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Systematic formal verification for faulttolerant timetriggered algorithms
 IEEE TRANSACTIONS ON SOFTWARE ENGINEERING
, 1999
"... Many critical realtime applications are implemented as timetriggered systems. We present a systematic way to derive such timetriggered implementations from algorithms specified as functional programs (in which form their correctness and faulttolerance properties can be formally and mechanically ..."
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Cited by 51 (2 self)
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Many critical realtime applications are implemented as timetriggered systems. We present a systematic way to derive such timetriggered implementations from algorithms specified as functional programs (in which form their correctness and faulttolerance properties can be formally and mechanically verified with relative ease). The functional program is first transformed into an untimed synchronous system, and then to its timetriggered implementation. The first step is specific to the algorithm concerned, but the second is generic and we prove its correctness. This proof has been formalized and mechanically checked with the PVS verification system. The approach provides a methodology that can ease the formal specification and assurance of critical faulttolerant systems.
Why use evolving algebras for hardware and software engineering?
, 1995
"... In this paper I answer the question how evolving algebras can be used for the design and analysis of complex hardware and software systems. I present the salient features of this new method and illustrate them through several examples from my work on specification and verification of programming lan ..."
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Cited by 39 (4 self)
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In this paper I answer the question how evolving algebras can be used for the design and analysis of complex hardware and software systems. I present the salient features of this new method and illustrate them through several examples from my work on specification and verification of programming languages, compilers, protocols and architectures. The definition of a mathematical model for Hennessy and Patterson's RISC architecture DLX serves as a running example; this model is used in [24] to prove the correctness of instruction pipelining. I will point out the yet unexplored potential of the evolving algebra method for largescale industrial applications.
Modelling and Analysis of Distributed and Reactive Systems using Evolving Algebras
 University of Aarhus
, 1995
"... This is a tutorial introduction into the evolving algebra approach to design and verification of complex computing systems. It is written to be used by the working computer scientist. We explain the salient features of the methodology by showing how one can develop from scratch an easily understanda ..."
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Cited by 13 (4 self)
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This is a tutorial introduction into the evolving algebra approach to design and verification of complex computing systems. It is written to be used by the working computer scientist. We explain the salient features of the methodology by showing how one can develop from scratch an easily understandable and transparent evolving algebra model for PVM, the widespread virtual architecture for heterogeneous distributed computing. Introduction In 1988 Yuri Gurevich has discovered the notion of evolving algebra in an attempt to sharpen Turing's thesis by complexity theoretic considerations (see [22]). Through numerous case studies (see [4] for an annotated list which is complete up to 1994) it has become clear since then that using the notion of evolving algebras one can develop a powerful and elegant specification methodology which has a huge yet unexplored potential for industrial applications. In this report we are going to explain the basic concepts of this approach to the design and ana...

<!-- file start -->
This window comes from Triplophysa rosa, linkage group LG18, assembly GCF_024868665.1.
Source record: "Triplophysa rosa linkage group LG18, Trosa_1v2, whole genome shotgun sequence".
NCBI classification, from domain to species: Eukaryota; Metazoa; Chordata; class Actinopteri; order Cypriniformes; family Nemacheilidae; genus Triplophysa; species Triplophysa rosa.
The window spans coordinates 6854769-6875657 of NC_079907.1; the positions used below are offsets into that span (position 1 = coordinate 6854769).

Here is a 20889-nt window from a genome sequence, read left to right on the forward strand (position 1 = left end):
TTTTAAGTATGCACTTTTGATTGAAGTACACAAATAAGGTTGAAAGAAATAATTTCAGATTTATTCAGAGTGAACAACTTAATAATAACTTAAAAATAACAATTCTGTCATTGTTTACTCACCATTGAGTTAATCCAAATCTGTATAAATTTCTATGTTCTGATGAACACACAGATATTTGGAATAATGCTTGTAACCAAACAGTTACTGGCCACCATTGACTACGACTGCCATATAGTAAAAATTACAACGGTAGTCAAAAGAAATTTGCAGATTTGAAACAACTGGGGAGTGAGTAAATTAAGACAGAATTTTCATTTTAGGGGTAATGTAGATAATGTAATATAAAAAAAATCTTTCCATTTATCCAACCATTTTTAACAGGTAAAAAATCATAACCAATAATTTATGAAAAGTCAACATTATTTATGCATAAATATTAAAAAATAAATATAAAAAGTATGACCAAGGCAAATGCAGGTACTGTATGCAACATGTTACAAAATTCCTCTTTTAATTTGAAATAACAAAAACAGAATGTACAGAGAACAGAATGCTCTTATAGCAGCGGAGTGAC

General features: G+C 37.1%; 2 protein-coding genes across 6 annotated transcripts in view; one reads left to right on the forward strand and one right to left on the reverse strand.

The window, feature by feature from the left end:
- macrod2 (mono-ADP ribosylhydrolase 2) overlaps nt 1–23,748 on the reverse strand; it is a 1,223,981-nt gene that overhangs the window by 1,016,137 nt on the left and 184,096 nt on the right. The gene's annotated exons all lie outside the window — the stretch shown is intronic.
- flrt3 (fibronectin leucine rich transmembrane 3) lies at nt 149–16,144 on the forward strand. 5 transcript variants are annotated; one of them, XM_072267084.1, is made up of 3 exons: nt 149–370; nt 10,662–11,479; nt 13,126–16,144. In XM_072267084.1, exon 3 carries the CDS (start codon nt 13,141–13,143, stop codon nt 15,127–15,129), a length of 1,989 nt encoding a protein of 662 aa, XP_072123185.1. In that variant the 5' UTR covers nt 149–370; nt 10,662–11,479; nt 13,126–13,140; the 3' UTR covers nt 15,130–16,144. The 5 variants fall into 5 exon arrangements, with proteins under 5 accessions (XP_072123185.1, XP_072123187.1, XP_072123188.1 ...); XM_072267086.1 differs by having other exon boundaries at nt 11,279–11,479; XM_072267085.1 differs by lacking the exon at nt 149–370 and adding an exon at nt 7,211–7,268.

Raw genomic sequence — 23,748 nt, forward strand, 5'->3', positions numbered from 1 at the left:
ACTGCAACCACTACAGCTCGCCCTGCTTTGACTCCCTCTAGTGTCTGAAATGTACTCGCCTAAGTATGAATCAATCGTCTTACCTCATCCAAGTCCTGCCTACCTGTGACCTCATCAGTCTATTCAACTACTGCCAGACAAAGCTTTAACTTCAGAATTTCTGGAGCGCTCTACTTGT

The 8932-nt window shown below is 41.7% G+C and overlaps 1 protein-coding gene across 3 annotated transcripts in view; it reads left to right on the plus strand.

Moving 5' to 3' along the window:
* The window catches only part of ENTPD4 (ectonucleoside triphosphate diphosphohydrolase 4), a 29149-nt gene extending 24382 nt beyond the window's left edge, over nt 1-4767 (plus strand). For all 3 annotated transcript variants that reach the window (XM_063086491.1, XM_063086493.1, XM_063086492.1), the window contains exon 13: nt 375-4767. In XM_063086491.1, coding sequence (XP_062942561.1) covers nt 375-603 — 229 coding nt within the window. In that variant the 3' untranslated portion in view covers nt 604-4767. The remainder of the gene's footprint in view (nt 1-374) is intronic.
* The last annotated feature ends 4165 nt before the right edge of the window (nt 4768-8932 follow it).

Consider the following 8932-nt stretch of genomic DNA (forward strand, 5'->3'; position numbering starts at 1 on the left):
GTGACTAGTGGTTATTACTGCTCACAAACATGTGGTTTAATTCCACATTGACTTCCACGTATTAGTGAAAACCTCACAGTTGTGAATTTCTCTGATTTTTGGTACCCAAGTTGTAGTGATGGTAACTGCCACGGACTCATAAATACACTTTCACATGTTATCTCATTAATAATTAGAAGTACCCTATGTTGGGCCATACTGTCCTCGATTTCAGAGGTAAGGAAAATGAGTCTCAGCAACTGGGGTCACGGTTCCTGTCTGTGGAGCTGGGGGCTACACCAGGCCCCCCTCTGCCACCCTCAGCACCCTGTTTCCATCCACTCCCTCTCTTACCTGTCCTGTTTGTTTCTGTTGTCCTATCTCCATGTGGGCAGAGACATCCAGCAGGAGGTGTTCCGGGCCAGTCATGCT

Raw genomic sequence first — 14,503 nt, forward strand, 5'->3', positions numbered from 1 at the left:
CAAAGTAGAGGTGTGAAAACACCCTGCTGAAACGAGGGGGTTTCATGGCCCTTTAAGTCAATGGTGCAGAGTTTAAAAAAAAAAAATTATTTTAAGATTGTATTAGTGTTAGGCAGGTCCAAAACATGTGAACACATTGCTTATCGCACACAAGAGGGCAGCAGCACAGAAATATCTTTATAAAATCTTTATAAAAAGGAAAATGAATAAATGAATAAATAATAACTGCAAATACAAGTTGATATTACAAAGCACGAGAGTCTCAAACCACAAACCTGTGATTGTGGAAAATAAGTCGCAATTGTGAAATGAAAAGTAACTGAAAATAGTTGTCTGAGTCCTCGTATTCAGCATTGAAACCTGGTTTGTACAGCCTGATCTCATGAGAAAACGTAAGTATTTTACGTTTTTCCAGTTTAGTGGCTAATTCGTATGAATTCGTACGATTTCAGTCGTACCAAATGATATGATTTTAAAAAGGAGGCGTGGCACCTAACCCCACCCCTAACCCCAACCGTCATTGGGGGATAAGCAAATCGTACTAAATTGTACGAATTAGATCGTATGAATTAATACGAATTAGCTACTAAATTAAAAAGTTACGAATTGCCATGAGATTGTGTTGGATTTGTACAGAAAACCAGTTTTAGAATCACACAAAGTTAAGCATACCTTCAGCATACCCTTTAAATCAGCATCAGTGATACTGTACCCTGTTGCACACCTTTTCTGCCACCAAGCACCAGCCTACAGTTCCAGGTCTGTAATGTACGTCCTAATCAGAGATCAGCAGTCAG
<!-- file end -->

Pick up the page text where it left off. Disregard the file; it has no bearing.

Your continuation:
leanEA: A Lean Evolving Algebra Compiler
 Proceedings of the Annual Conference of the European Association for Computer Science Logic (CSL’95), volume 1092 of LNCS
, 1996
"... . The Prolog program "termexpansion((define C as A with B), (C=?A:B,!)). termexpansion((transition E if C then D), ((transition E):C,!,B,A,(transition ))) : serialize(D,B,A). serialize((E,F),(C,D),(A,B)) : serialize(E,C,B), serialize(F,D,A). serialize(F:=G, ([G]=?*[E],F=..[CD],D=?*B,A=. ..."
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Cited by 7 (0 self)
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. The Prolog program "termexpansion((define C as A with B), (C=?A:B,!)). termexpansion((transition E if C then D), ((transition E):C,!,B,A,(transition ))) : serialize(D,B,A). serialize((E,F),(C,D),(A,B)) : serialize(E,C,B), serialize(F,D,A). serialize(F:=G, ([G]=?*[E],F=..[CD],D=?*B,A=..[CB]), asserta(A=?E)). [GH]=?*[EF] : (G="E; G=..[CD],D=?*B,A=..[CB],A=?E), !,H=?*F. []=?*[]. A=?B : [A,B]=?*[D,C], D==C." implements a virtual machine for evolving algebras. It offers an efficient and very flexible framework for their simulation. 1 Introduction Evolving algebras (EAs) (Gurevich, 1991; Gurevich, 1994) are abstract machines used mainly for formal specification of algorithms. The main advantage of EAs over classical formalisms for specifying operational semantics, like Turing machines for instance, is that they have been designed to be usable by human beings: whilst the concrete appearance of a Turing machine has a solely mathematical motivation, EAs try to provi...
leanEA: A Poor Man's Evolving Algebra Compiler
, 1995
"... The Prolog program "termexpansion((define C as A with B), (C=?A:B,!)). termexpansion((transition E if C then D), ((transition E):C,!,B,A,(transition ))) : serialize(D,B,A). serialize((E,F),(C,D),(A,B)) : serialize(E,C,B), serialize(F,D,A). serialize(F:=G, ([G]=?*[E],F=..[CD],D=?*B, ..."
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Cited by 4 (0 self)